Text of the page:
Claude knew those people obviously had to be from noble families. He doubted the organisation would have approved of such a visible use of magic, but if the magi in question had a strong noble foundation, even that organisation, which could not take public action and admit its existence, could not exert much influence over them.
He doubted the nobles refrained from teaching their descendents magic, either. Nobles were always power hungry, and magic was an incredible tool with which to gain it in a world where it was no longer widely practiced. It was like being the only country to have a nuclear bomb. Only idiots wouldn't try to get their own. So of course noble families, probably right from the fall of the magi and the normal humans' rise to power, noble families secreted away tomes and manuals for study and learning.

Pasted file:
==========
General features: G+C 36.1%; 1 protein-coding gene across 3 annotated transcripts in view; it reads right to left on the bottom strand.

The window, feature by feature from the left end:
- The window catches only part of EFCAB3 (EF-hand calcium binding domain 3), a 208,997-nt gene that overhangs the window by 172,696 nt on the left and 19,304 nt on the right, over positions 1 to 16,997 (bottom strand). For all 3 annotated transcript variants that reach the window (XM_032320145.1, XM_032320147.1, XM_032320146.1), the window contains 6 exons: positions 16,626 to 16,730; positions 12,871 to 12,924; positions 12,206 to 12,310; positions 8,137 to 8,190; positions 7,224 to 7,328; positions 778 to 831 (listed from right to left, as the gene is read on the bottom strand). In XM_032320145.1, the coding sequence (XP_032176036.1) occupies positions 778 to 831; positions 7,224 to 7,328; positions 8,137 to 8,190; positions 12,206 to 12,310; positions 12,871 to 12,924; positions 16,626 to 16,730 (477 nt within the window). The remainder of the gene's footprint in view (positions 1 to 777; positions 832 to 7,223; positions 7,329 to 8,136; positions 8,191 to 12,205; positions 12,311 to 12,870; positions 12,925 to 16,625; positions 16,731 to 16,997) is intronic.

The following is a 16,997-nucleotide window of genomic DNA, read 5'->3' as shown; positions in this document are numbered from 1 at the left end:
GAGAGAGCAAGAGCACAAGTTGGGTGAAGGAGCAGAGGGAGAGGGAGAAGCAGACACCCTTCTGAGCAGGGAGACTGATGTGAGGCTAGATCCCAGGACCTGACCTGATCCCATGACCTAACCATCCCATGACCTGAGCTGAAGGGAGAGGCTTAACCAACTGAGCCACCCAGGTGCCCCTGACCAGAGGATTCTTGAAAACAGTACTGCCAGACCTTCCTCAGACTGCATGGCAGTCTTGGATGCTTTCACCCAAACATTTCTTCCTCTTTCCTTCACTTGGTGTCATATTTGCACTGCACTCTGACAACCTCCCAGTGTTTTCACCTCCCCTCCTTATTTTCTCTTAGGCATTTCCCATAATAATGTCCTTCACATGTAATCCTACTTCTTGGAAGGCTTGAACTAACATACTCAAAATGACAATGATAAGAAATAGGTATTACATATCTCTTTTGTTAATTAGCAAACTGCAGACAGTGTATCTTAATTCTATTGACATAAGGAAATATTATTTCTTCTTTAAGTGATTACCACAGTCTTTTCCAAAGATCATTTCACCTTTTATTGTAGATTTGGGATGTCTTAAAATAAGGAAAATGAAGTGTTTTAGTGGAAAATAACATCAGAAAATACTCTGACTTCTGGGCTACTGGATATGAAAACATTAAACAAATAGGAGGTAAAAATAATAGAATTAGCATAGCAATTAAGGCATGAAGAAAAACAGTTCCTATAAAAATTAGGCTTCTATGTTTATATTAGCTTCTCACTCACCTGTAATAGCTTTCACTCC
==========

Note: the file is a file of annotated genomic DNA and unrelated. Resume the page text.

"How long does it last?" Claude asked, unable to contain his curiosity any longer.
"About half an hour. It depends on your level, of course. I've heard it can go as long as two hours if you've powerful enough, but I've never seen it. Any other questions? I've not even heard your name yet..."
"I'm sorry, Madam. But you haven't told me how you found out about my spell."
"I just used Appraisal. Magic is like water, when you cast a spell, you're dropping a rock into the water. That makes ripples. Spells like Appraisal lets the caster see the ripples. Unlike ripples on water, however, the ripples of a spell remain for much longer, depending on the scale of the spell. Usually about an hour," the lady answered, her face questioning.
Claude bowed deeply. "Thank you. I am Claude Ferd, Madam."